Anima Eterna Brugge is breathing new life into classical masterpieces played on period instruments. Clare Wiley reports on the Belgian orchestra’s surprisingly progressive approach to audience engagement
Anima Eterna Brugge is one ensemble that faithfully contemporises the past. Under artistic director and founder Jos van Immerseel, the orchestra is dedicated to loyal interpretations of compositions on period instruments – and when it comes to connecting with a modern audience, it has proven to be remarkably forward-thinking.
This year the ensemble teamed up with Brussels performance group CREW to create the immersive, interactive experience C.a.p.e Anima. In this show, up to four audience members are given video goggles and a motion tracker. As they move around an open space, they are immersed in an audiovisual recording of Anima performing Beethoven’s Symphony No 6 at Concertgebouw Brugge.
The virtual reality experience differs depending on where and how the listener moves within the environment, and the ways in which they interact with the digital presence of the orchestra – the audience essentially determines the outcome.
C.a.p.e Anima, which Anima Eterna Brugge can easily take on the road wherever it performs, is just one facet of the organisation’s new strategy to get closer to its fans (quite literally, in this case). ‘As a project-based orchestra with no full-time musicians, we don’t have a fixed series in one concert hall, so it’s more challenging to develop a relationship with our audience – which is exactly what we want,’ says executive director Ann Truyens. ‘We want to have a more personal touch. We want to be nearer to the people that enjoy our music.’
An associate ensemble with Opéra de Dijon, Anima is also currently orchestra in residence at Concertgebouw Brugge; both have created a mini-series around Anima’s performances, for which their audiences can purchase a unique subscription.
Furthermore, the ensemble has also taken an open-minded approach to marketing; it created a graphic novel to support the launch of a recent recording of Carmina Burana, and for the 2013-14 season fans were given free Orff, Bach and Beethoven-themed badges. During the current season, Anima Eterna Brugge bracelets are being given out.
‘We don’t have a big budget at our disposal,’ says Truyens. ‘Our total available budget for marketing and promotion is probably one-tenth of what the big institutional orchestras have, so we have to use it in a different way and be as creative as possible. We don’t have the money on hand to produce big fancy brochures, so we decided to get rid of them. Instead, we’ve made a small brochure, and opted to implement more concentrated promotion around each individual project.’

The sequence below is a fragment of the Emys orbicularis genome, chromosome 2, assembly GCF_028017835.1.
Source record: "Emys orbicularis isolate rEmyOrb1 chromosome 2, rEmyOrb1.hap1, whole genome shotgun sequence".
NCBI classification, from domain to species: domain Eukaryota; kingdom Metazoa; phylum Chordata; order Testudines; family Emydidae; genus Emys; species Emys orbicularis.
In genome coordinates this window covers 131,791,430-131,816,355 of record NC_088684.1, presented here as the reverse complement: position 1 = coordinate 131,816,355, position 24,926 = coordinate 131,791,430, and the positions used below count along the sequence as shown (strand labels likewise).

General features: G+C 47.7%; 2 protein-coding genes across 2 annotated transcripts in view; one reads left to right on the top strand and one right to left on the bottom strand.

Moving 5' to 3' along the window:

‘The use of new or unusual media such as the Carmina graphic novel, as well as being innovative in our artistic collaborations, educational projects and corporate outreach efforts, hasn’t changed our mission at all,’ adds Truyens. ‘Instead, the range of opportunities to do what we have been doing for more than 25 years – translating a composer’s musical thoughts onto today’s stage – has widened extensively.’
Anima has a big couple of years ahead. This coming March will see the ensemble embark on its next major project, a trio of works comprising Smetana’s Vltava (The Moldau), Dvořák’s Symphony No 9 and Janáček’s Sinfonietta, released on digital in autumn 2015. As well as being recorded, the series will be performed live in Bruges, Aix-en-Provence, Dijon and Antwerp. November 2015 will see the release of another new recording, Schubertiade, to celebrate van Immerseel’s 70th birthday.
Also that month, the orchestra will tour to Mexico on an invitation from Festival Internacional Cervantino, where the Anima musicians will perform all of Beethoven’s symphonies. A performance of the complete Beethoven symphonies at Sydney Festival 2016, as well as the orchestra’s debut at Lincoln Center, will follow. Anima will be the orchestra in residence at Beethovenfest Bonn for 2015-17, and on top of that will launch a new website in the coming months.
Truyens and van Immerseel are already thinking fairly intensively about how to reach the next generation of players. ‘The intercontinental broadening of the orchestra’s horizons will remain a focal point in our future strategy,’ says Truyens. ‘For the future, it’s very important that Anima Eterna passes on the experience we have in our orchestra. We have great musicians – although not on our payroll, we have a good relationship with them and we work together on a regular basis. This summer, for example, we held our first international masterclass in Bruges.’
For Truyens, masterclasses steered by Anima musicians are the best way to educate non-Anima musicians on how to play repertoire on period instruments. ‘We want to offer others the chance to spend five days with our musicians,’ she says.‘They need to be challenged. It’s essential to open the mind, and to broaden perspectives. We see more and more baroque, classical and historical music institutions being founded. There is an evolution in process, and we want to offer some guidelines for those youngsters who are interested in this kind of music.’